However, though the creation of man was a high point of God's creative activity, we find the real goal of the Lord's work on day seven. Genesis 2:1–3 tells us that on the seventh day, God rested from His original work of creation (though He remains active today in sustaining His creation; see Heb. 1:3). Moreover, the Lord hallowed the seventh day, setting it apart as holy. His creation was not finished until there was sanctified space and time. As magnificent as we are as God's creatures, our creation was not the final goal of our Lord. The final goal was a holy day for creatures who were made to be holy and to glorify the Lord (Lev. 19:2; Matt. 5:48). Being made in God's image and reflecting His holiness is to be our supreme aim, and when we do so, the Lord's glory shines brightly in us.

The Theater of God's Glory

David Hall

Ever since in the creation of the universe he brought forth those insignia whereby he shows his glory to us, whenever and wherever we cast our gaze. …And since the glory of his power and wisdom shine more brightly above, heaven is often called his palace. Yet…wherever you cast your eyes, there is no spot in the universe wherein you cannot discern at least some sparks of his glory.” (Institutes, 1.5.1)

From the Institutes’ preface, John Calvin portrayed the human condition as “naked of all virtue,” enslaved, blind, and weak. The purpose of this depiction was to preclude all occasion for self-glorying and give all glory to God. Human beings, thought Calvin, should be stripped of “vainglory” to “learn to glory in the Lord.”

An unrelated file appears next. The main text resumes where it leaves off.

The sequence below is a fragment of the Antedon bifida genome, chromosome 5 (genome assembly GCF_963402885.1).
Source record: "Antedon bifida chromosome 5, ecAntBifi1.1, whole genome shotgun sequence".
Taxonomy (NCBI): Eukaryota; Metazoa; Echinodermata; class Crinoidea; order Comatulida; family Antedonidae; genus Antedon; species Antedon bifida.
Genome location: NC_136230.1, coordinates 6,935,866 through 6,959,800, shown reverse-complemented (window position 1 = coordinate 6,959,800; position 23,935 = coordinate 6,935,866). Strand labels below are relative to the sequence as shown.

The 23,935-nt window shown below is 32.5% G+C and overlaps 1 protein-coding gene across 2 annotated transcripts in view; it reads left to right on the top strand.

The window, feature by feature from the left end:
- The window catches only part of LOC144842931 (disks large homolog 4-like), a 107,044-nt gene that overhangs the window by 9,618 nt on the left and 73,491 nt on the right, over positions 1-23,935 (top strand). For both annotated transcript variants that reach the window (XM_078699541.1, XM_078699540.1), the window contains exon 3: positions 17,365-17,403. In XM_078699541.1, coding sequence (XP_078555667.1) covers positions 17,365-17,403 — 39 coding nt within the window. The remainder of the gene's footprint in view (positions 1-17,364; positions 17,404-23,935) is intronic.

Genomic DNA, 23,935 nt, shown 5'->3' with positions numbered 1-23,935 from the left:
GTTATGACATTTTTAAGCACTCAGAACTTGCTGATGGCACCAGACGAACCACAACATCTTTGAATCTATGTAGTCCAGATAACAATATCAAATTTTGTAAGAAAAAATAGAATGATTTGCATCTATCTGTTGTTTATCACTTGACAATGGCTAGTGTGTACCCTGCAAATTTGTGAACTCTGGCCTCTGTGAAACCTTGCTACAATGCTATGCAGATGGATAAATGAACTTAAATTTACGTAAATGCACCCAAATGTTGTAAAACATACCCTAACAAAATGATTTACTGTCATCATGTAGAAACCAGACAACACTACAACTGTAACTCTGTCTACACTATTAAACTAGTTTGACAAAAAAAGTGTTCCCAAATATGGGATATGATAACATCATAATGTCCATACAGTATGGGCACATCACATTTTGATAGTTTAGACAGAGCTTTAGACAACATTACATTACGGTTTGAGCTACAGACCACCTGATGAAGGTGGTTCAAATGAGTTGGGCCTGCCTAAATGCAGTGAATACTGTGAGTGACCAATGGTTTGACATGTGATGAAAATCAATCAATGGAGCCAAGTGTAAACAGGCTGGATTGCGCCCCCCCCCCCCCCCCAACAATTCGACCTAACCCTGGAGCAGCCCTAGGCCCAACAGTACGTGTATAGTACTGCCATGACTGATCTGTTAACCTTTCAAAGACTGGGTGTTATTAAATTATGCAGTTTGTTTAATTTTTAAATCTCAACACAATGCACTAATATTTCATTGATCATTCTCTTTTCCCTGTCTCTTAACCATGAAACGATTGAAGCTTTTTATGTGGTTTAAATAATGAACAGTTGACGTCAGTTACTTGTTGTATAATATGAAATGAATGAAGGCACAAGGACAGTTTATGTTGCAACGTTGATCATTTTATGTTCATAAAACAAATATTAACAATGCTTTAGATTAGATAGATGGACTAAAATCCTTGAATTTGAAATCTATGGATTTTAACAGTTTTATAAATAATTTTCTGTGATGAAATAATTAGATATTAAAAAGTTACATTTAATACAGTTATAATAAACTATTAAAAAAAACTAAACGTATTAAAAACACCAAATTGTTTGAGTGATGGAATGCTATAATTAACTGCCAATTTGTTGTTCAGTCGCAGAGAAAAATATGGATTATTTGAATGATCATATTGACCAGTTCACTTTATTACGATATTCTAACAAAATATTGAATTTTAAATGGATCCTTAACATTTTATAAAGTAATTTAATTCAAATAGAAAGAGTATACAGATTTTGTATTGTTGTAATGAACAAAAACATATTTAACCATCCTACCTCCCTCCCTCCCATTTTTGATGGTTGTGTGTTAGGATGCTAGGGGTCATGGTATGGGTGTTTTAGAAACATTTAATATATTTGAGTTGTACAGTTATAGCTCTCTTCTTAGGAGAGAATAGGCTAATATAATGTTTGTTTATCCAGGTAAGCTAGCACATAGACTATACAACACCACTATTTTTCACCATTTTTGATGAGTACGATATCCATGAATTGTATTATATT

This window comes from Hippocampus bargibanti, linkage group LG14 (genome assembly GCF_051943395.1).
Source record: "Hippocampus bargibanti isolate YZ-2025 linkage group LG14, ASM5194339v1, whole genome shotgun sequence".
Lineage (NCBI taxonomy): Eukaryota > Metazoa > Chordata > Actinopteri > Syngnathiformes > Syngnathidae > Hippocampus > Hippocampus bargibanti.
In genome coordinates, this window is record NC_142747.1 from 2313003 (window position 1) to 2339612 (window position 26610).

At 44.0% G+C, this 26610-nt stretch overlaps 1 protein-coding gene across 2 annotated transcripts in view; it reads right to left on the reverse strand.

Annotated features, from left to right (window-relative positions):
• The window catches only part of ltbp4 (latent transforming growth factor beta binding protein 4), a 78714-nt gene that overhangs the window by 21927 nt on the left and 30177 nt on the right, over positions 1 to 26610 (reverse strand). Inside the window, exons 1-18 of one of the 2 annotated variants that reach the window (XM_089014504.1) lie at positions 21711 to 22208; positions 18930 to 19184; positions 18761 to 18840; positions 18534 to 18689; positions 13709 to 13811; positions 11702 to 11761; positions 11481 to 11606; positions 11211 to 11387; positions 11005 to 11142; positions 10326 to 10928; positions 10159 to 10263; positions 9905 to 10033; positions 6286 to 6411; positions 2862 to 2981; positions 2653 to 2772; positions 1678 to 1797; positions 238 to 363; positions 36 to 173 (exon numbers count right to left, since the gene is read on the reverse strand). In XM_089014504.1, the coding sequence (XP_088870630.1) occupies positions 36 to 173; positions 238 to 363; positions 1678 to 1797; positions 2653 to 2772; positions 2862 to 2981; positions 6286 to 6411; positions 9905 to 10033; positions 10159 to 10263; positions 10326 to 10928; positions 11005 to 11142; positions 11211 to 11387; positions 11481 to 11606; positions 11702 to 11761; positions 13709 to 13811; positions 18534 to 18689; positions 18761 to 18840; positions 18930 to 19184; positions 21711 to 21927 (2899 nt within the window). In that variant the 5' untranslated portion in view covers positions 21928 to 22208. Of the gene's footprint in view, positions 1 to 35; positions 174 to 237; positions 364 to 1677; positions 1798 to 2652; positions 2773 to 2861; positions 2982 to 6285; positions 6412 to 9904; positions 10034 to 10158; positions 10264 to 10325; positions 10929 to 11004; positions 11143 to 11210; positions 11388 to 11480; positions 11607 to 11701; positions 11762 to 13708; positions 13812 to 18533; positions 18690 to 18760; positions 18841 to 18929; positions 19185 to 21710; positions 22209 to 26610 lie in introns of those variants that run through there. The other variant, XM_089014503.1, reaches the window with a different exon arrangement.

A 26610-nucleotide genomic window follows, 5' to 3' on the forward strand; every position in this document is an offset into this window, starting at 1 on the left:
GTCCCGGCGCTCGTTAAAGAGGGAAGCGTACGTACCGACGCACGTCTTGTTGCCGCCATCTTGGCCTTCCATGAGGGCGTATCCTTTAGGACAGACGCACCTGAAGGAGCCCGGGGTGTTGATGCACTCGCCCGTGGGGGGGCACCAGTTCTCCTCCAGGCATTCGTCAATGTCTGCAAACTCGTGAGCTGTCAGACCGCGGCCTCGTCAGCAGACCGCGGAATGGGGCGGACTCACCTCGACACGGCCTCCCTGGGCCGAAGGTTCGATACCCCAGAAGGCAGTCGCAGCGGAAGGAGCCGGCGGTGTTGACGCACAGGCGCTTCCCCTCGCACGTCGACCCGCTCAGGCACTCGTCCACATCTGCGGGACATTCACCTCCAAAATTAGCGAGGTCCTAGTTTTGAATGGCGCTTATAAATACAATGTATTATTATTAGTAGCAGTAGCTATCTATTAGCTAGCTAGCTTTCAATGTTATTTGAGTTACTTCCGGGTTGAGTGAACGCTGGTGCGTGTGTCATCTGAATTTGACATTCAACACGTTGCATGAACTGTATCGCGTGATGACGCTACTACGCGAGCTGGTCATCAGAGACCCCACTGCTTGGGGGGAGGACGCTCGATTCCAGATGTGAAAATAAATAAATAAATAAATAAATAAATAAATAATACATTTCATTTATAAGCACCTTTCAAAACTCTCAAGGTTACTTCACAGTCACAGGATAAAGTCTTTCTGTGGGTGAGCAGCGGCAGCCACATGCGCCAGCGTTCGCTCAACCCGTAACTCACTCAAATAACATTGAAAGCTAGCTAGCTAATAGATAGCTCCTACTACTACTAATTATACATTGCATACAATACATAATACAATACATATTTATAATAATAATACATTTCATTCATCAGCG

Five centuries after Calvin’s birth, John Piper suggests that a fitting symbolic banner over Calvin’s work could be: “Zeal to illustrate the glory of God.” Whether in life or on his deathbed, Calvin professed to propound only “what I esteemed to be for the glory of God.”

At the 500th anniversary of Calvin’s birth, not only is Calvinism’s essence tied to “passion for the absolute reality and majesty of God,” but at his 400th anniversary Princeton giant Benjamin Warfield summarized, “No man ever had a profounder sense of God than [Calvin].” Whether it is “this relentless orientation on the glory of God” (Piper), or the “all-embracing slogan of the Reformed faith: the work of grace in the sinner as a mirror for the glory of God” (Vos), or Calvin’s own words, the glory of God distills the meaning of Calvin’s message.

Calvin described this world, moved by God’s providence, as theatrum gloriae. For him, every aspect of life from work to worship and from art to technology bears the potential to glorify God (Institutes, 1.11.12). Creation is depicted as a platform for God’s glory (1.14.20) or a “dazzling theater” (1.5.8; 2.6.1), displaying God’s glorious works. Calvin viewed the first commandment as making it unlawful to steal “even a particle from this glory” (2.8.16). Such comments support Lloyd-Jones’ later claim that for Calvin “the great central and all-important truth was the sovereignty of God and God’s glory.”

James Packer concurs that Calvin’s Christianity rested on a vision of God enthroned and reigning majestically: “How often Calvin used the words ‘majesty’ and ‘glory’! How often he dilates on the greatness of God! The passion corresponded to the vision. It was the passion expressed in that great phrase which has become the slogan of Calvinism — soli Deo gloria!” 

While once urging political prudence, Calvin commended to “think carefully and to take God as our president and governor in our elections, and to make our choice with a pure conscience without regard to anything except the honor and glory of God in the security and defense of this republic.”

Warfield well summarized: “The Calvinist is the man who has seen God, and who, having seen God in His glory, is filled on the one hand, with a sense of his own unworthiness to stand in God’s sight as a creature, and much more as a sinner, and on the other hand, with adoring wonder that nevertheless this God is a God who receives sinners.” 

Calvin still shines truth’s floodlight onto God’s theater of glory.